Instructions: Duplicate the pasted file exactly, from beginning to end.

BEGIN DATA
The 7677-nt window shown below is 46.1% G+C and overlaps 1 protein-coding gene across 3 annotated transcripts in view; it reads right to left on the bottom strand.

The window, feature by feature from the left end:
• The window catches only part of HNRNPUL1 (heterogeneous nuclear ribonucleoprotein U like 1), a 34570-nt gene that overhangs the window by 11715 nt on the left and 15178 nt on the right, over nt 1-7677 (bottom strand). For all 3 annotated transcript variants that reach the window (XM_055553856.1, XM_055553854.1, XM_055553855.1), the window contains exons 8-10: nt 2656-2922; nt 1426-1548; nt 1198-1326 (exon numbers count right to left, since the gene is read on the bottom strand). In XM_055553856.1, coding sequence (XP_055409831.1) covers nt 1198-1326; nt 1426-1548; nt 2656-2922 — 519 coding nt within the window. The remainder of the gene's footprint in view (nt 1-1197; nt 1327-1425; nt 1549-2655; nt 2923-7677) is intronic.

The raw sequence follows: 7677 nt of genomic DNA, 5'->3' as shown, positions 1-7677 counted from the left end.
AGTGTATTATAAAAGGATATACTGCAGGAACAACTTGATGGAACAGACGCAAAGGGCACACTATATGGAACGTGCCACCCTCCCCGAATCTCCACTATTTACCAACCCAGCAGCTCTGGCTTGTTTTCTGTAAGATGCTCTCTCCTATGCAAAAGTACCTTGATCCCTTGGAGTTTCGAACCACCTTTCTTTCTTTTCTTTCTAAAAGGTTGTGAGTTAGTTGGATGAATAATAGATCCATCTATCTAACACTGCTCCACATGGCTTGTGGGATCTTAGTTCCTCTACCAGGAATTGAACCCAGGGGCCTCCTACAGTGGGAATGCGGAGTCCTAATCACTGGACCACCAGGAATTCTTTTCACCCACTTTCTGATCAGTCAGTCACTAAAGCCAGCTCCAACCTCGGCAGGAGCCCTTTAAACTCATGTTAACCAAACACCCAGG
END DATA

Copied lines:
The 7677-nt window shown below is 46.1% G+C and overlaps 1 protein-coding gene across 3 annotated transcripts in view; it reads right to left on the bottom strand.

The window, feature by feature from the left end:
• The window catches only part of HNRNPUL1 (heterogeneous nuclear ribonucleoprotein U like 1), a 34570-nt gene that overhangs the window by 11715 nt on the left and 15178 nt on the right, over nt 1-7677 (bottom strand). For all 3 annotated transcript variants that reach the window (XM_055553856.1, XM_055553854.1, XM_055553855.1), the window contains exons 8-10: nt 2656-2922; nt 1426-1548; nt 1198-1326 (exon numbers count right to left, since the gene is read on the bottom strand). In XM_055553856.1, coding sequence (XP_055409831.1) covers nt 1198-1326; nt 1426-1548; nt 2656-2922 — 519 coding nt within the window. The remainder of the gene's footprint in view (nt 1-1197; nt 1327-1425; nt 1549-2655; nt 2923-7677) is intronic.

The raw sequence follows: 7677 nt of genomic DNA, 5'->3' as shown, positions 1-7677 counted from the left end.
AGTGTATTATAAAAGGATATACTGCAGGAACAACTTGATGGAACAGACGCAAAGGGCACACTATATGGAACGTGCCACCCTCCCCGAATCTCCACTATTTACCAACCCAGCAGCTCTGGCTTGTTTTCTGTAAGATGCTCTCTCCTATGCAAAAGTACCTTGATCCCTTGGAGTTTCGAACCACCTTTCTTTCTTTTCTTTCTAAAAGGTTGTGAGTTAGTTGGATGAATAATAGATCCATCTATCTAACACTGCTCCACATGGCTTGTGGGATCTTAGTTCCTCTACCAGGAATTGAACCCAGGGGCCTCCTACAGTGGGAATGCGGAGTCCTAATCACTGGACCACCAGGAATTCTTTTCACCCACTTTCTGATCAGTCAGTCACTAAAGCCAGCTCCAACCTCGGCAGGAGCCCTTTAAACTCATGTTAACCAAACACCCAGG